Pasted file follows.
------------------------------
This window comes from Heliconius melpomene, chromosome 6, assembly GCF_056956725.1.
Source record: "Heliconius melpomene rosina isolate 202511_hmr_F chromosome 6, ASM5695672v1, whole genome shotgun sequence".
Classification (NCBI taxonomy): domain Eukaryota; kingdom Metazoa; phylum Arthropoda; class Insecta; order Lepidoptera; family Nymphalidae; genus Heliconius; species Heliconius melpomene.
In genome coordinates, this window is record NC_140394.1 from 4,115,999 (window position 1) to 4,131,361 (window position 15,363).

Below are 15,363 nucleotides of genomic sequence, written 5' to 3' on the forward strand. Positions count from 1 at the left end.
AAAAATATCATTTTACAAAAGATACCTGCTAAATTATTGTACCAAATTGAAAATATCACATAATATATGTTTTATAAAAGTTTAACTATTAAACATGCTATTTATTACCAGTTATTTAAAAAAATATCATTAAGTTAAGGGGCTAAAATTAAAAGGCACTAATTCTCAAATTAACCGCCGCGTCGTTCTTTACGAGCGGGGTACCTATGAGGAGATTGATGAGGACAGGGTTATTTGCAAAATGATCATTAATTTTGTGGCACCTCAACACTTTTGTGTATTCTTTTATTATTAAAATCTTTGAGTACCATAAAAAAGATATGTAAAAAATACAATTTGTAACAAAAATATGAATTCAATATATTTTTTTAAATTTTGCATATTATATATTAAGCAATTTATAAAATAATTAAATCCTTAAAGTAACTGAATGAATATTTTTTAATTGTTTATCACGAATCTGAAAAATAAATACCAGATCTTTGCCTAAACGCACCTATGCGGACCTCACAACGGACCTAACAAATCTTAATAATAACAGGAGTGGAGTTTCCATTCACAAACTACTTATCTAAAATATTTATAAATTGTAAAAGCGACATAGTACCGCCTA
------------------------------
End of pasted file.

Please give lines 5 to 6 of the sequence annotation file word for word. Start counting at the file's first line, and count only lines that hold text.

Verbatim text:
Below are 15,363 nucleotides of genomic sequence, written 5' to 3' on the forward strand. Positions count from 1 at the left end.
AAAAATATCATTTTACAAAAGATACCTGCTAAATTATTGTACCAAATTGAAAATATCACATAATATATGTTTTATAAAAGTTTAACTATTAAACATGCTATTTATTACCAGTTATTTAAAAAAATATCATTAAGTTAAGGGGCTAAAATTAAAAGGCACTAATTCTCAAATTAACCGCCGCGTCGTTCTTTACGAGCGGGGTACCTATGAGGAGATTGATGAGGACAGGGTTATTTGCAAAATGATCATTAATTTTGTGGCACCTCAACACTTTTGTGTATTCTTTTATTATTAAAATCTTTGAGTACCATAAAAAAGATATGTAAAAAATACAATTTGTAACAAAAATATGAATTCAATATATTTTTTTAAATTTTGCATATTATATATTAAGCAATTTATAAAATAATTAAATCCTTAAAGTAACTGAATGAATATTTTTTAATTGTTTATCACGAATCTGAAAAATAAATACCAGATCTTTGCCTAAACGCACCTATGCGGACCTCACAACGGACCTAACAAATCTTAATAATAACAGGAGTGGAGTTTCCATTCACAAACTACTTATCTAAAATATTTATAAATTGTAAAAGCGACATAGTACCGCCTA